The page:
In a Time of High Anxiety, Consumers Turn to Functional Solutions — but What Does “Functional” Mean?
Prior to the novel coronavirus pandemic, Americans were already feeling anxious and stressed. The Hartman Group’s Health + Wellness 2019: From Mindfulness to Moderation report highlighted rising anxiety as a primary health issue facing consumers. Now, halfway through 2020, with the ongoing pandemic fear of contagion adding fuel to the ever-increasing stress of daily life, it is not surprising that the issue of anxiety continues to be prominent. Routine activities such as work, shopping, dining out, and childcare have all been disrupted contributing to a national mood that feels generally fearful and uncertain.
Concerns around immunity and energy are also impacting how consumers gauge their health needs.
In the research behind our Functional Food & Beverage and Supplements 2020 report, many consumers spoke to us about their search for support from supplements and other dietary enhancements. With shopping patterns disrupted and many items in short supply, there was worry about having enough of the right kinds of foods, beverages, and supplements to last for an indefinite period of time.
What does it even mean when something is “functional”?
Cultural Context Affecting Marketing Functionality
Consumers have long been trained to buy fortified foods because of a strong belief in the virtue of getting extra of basic vitamins, minerals, and nutrition. But when talking with consumers, we must remember that “functional” is an industry term and consumers really have their own thoughts and definitions of what functionality means to them.
According to our Functional Food & Beverage and Supplements 2020 report, here’s how consumers understand the term: A food or beverage product containing a positive benefit, inherent or added, that goes beyond basic nutrition.
As consumers engage with a broad array of functional solutions, they employ notions and narratives from today’s health and wellness culture — the result of long-term shifts in consumer understanding of health, the body, and the roles of food and technology.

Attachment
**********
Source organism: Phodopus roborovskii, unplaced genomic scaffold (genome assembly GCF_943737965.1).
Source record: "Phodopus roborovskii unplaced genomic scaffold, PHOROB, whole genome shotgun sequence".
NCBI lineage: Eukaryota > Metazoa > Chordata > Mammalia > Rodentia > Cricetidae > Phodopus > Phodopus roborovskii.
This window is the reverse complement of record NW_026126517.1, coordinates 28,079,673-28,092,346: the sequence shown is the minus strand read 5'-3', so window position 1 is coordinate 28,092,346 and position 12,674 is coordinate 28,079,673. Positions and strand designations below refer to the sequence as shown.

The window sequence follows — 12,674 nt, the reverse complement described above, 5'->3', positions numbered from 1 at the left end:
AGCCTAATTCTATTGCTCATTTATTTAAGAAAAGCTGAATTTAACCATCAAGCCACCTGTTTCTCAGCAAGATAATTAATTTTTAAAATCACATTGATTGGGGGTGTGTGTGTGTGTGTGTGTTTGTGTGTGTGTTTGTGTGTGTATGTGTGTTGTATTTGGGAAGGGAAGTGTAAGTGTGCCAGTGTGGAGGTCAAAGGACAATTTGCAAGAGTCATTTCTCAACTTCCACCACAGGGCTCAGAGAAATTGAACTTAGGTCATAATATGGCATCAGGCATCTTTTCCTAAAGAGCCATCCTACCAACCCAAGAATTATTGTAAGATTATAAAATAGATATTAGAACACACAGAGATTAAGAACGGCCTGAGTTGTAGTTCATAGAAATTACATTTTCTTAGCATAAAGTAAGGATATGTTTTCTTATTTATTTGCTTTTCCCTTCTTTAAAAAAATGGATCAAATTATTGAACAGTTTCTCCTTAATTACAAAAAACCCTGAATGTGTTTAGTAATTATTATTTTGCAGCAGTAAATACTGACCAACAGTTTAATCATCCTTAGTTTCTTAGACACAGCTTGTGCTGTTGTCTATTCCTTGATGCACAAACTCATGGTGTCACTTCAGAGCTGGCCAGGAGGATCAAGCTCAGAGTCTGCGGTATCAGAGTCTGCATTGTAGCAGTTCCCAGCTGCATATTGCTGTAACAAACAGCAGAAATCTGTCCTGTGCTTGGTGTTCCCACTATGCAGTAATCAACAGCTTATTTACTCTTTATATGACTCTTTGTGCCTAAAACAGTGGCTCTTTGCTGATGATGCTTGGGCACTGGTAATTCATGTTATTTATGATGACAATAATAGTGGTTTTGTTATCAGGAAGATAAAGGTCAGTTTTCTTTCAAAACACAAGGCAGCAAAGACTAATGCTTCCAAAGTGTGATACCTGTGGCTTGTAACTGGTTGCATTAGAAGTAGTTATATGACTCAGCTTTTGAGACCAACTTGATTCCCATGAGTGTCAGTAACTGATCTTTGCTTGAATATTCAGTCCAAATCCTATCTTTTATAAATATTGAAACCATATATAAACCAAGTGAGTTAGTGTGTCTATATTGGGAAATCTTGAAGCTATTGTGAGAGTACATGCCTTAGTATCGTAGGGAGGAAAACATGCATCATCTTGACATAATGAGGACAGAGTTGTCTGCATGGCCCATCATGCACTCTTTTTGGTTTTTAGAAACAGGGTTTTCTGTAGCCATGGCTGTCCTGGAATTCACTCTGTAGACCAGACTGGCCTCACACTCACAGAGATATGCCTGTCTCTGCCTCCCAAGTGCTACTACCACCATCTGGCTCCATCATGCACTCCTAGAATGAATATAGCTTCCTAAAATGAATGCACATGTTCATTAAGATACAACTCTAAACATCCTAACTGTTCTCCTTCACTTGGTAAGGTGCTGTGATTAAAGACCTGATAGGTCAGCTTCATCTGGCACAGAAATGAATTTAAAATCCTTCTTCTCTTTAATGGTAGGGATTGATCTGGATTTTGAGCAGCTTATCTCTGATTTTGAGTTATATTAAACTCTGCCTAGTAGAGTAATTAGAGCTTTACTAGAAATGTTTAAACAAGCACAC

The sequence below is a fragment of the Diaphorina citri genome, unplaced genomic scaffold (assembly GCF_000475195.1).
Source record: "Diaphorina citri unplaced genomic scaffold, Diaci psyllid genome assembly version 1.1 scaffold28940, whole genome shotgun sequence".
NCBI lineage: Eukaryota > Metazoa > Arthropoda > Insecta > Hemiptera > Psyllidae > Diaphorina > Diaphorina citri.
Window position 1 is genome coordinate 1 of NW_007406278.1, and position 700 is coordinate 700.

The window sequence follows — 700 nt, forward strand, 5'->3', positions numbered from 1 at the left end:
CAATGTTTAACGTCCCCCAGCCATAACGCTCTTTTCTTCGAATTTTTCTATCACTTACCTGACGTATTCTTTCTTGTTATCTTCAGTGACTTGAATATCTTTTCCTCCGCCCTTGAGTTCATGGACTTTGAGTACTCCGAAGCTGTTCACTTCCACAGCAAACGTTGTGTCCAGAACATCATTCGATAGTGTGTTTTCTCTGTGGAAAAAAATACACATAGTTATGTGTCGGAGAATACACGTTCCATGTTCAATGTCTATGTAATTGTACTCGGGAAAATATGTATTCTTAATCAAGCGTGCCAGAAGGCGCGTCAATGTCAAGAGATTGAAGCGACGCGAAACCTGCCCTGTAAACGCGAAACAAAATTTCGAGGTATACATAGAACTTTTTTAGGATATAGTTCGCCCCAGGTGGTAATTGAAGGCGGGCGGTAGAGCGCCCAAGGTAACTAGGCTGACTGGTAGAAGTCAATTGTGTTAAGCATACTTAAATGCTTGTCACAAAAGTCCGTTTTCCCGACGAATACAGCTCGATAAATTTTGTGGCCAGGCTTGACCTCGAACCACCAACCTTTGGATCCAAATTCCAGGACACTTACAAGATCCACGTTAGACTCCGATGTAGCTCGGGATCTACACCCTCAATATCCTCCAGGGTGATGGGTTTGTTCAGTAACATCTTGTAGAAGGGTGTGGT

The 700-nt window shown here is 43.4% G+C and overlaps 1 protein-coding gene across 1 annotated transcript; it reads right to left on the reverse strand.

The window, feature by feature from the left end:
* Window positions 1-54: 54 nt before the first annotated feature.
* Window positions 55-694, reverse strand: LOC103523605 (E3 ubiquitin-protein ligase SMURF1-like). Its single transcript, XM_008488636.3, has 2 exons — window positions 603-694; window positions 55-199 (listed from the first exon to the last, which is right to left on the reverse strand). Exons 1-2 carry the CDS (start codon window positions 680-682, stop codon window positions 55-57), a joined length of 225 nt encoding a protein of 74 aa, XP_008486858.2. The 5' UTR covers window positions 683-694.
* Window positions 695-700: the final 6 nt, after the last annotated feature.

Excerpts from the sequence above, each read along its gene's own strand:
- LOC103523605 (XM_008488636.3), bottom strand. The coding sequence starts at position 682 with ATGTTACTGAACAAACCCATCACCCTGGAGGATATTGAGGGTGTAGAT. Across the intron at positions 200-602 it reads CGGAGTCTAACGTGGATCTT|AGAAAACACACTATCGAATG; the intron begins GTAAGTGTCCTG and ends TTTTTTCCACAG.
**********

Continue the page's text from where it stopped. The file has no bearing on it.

Cultural influencers, scientific research, and recent health crises highlight interrelated challenges we face regarding food, health, and environment. These ideas make their way into consumer conversations, further articulating the functional benefits landscape and elevating its importance.
Our Functional Food & Beverage and Supplements 2020 report finds that as consumers navigate a diverse marketplace of solutions, the categories of supplements and functional foods/beverages have developed external connections and richer internal distinctions. These map to an array of functional options, from food to supplements and scientific to inherent.
Demand for functional benefits is driving sustained growth and reshaping the food, beverage, and supplements industries.
Our report finds that at least half of adult consumers claim to use functional food (58%) or beverage (56%) solutions to treat or prevent a specific condition, including general prevention efforts. They tend to look to food for help with energy, weight management, digestion, and cardiovascular conditions. Beverages are used, not surprisingly, for hydration — but also for energy, bone and joint health, and immunity.
Three-quarters of adult consumers (75%) claim to be using supplements in service of various health goals. Supplements are often thought of as a general insurance policy — a “just in case one’s diet is not quite adequate” solution.
It is estimated that almost 90% of adult consumers today look for functional benefits in their food, beverages, and, of course, supplements. Supplements are more traditionally and transparently functional, with claims around benefits and potency explicitly linking their ingredients to desired outcomes. The food and beverage space is a bit cloudier, as it encompasses both inherent and enhanced or fortified versions of products. But even the lines between supplements and functional foods/beverages are blurring, as some supplement formats (such as powders and syrups) are added to food and beverages.
About the Report
Functionality is moving far beyond its conventional territory of vitamins and other supplements to play a key role in food and beverage in the U.S., while the supplement market evolves toward contemporary definitions of quality and value. Americans’ engagement with these spaces is measurably intensifying as a result of COVID-19 — a global crisis that will impact how they solve for their health and household needs for years to come. Functional Food & Beverage and Supplements 2020 explores demand-side developments in the functional solutions landscape as well as the disruptive impacts of COVID-19.